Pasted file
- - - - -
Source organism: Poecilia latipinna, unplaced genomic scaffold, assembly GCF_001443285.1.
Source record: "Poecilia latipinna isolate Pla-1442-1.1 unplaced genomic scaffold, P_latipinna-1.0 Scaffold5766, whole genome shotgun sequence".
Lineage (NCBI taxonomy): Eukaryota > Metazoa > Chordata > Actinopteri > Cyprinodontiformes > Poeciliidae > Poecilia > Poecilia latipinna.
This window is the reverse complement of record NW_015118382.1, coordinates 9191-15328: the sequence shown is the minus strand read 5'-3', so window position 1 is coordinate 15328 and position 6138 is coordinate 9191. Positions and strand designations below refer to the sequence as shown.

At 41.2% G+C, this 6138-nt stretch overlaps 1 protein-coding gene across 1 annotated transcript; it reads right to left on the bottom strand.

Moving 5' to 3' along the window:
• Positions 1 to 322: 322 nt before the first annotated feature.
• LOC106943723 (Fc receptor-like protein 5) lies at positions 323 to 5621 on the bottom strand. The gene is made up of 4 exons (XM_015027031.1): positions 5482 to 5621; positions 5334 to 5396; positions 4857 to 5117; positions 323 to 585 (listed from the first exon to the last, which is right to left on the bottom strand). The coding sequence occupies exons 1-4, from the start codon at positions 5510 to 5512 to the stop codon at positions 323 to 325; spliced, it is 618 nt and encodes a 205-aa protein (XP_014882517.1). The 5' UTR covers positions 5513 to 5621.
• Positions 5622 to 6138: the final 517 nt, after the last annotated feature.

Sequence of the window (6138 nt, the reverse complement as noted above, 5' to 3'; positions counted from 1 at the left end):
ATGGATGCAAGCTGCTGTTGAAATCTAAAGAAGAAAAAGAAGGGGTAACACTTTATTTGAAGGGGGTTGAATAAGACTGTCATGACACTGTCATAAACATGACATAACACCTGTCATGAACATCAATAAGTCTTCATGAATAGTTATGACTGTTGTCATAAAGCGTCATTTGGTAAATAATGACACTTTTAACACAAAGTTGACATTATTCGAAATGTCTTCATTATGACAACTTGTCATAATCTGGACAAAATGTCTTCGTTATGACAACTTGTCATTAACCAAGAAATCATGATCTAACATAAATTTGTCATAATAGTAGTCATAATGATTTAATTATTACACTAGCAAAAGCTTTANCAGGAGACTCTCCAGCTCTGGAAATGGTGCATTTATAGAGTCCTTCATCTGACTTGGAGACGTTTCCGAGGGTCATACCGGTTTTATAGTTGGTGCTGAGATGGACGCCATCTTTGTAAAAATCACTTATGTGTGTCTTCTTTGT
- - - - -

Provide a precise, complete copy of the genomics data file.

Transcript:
Source organism: Poecilia latipinna, unplaced genomic scaffold, assembly GCF_001443285.1.
Source record: "Poecilia latipinna isolate Pla-1442-1.1 unplaced genomic scaffold, P_latipinna-1.0 Scaffold5766, whole genome shotgun sequence".
Lineage (NCBI taxonomy): Eukaryota > Metazoa > Chordata > Actinopteri > Cyprinodontiformes > Poeciliidae > Poecilia > Poecilia latipinna.
This window is the reverse complement of record NW_015118382.1, coordinates 9191-15328: the sequence shown is the minus strand read 5'-3', so window position 1 is coordinate 15328 and position 6138 is coordinate 9191. Positions and strand designations below refer to the sequence as shown.

At 41.2% G+C, this 6138-nt stretch overlaps 1 protein-coding gene across 1 annotated transcript; it reads right to left on the bottom strand.

Moving 5' to 3' along the window:
• Positions 1 to 322: 322 nt before the first annotated feature.
• LOC106943723 (Fc receptor-like protein 5) lies at positions 323 to 5621 on the bottom strand. The gene is made up of 4 exons (XM_015027031.1): positions 5482 to 5621; positions 5334 to 5396; positions 4857 to 5117; positions 323 to 585 (listed from the first exon to the last, which is right to left on the bottom strand). The coding sequence occupies exons 1-4, from the start codon at positions 5510 to 5512 to the stop codon at positions 323 to 325; spliced, it is 618 nt and encodes a 205-aa protein (XP_014882517.1). The 5' UTR covers positions 5513 to 5621.
• Positions 5622 to 6138: the final 517 nt, after the last annotated feature.

Sequence of the window (6138 nt, the reverse complement as noted above, 5' to 3'; positions counted from 1 at the left end):
ATGGATGCAAGCTGCTGTTGAAATCTAAAGAAGAAAAAGAAGGGGTAACACTTTATTTGAAGGGGGTTGAATAAGACTGTCATGACACTGTCATAAACATGACATAACACCTGTCATGAACATCAATAAGTCTTCATGAATAGTTATGACTGTTGTCATAAAGCGTCATTTGGTAAATAATGACACTTTTAACACAAAGTTGACATTATTCGAAATGTCTTCATTATGACAACTTGTCATAATCTGGACAAAATGTCTTCGTTATGACAACTTGTCATTAACCAAGAAATCATGATCTAACATAAATTTGTCATAATAGTAGTCATAATGATTTAATTATTACACTAGCAAAAGCTTTANCAGGAGACTCTCCAGCTCTGGAAATGGTGCATTTATAGAGTCCTTCATCTGACTTGGAGACGTTTCCGAGGGTCATACCGGTTTTATAGTTGGTGCTGAGATGGACGCCATCTTTGTAAAAATCACTTATGTGTGTCTTCTTTGT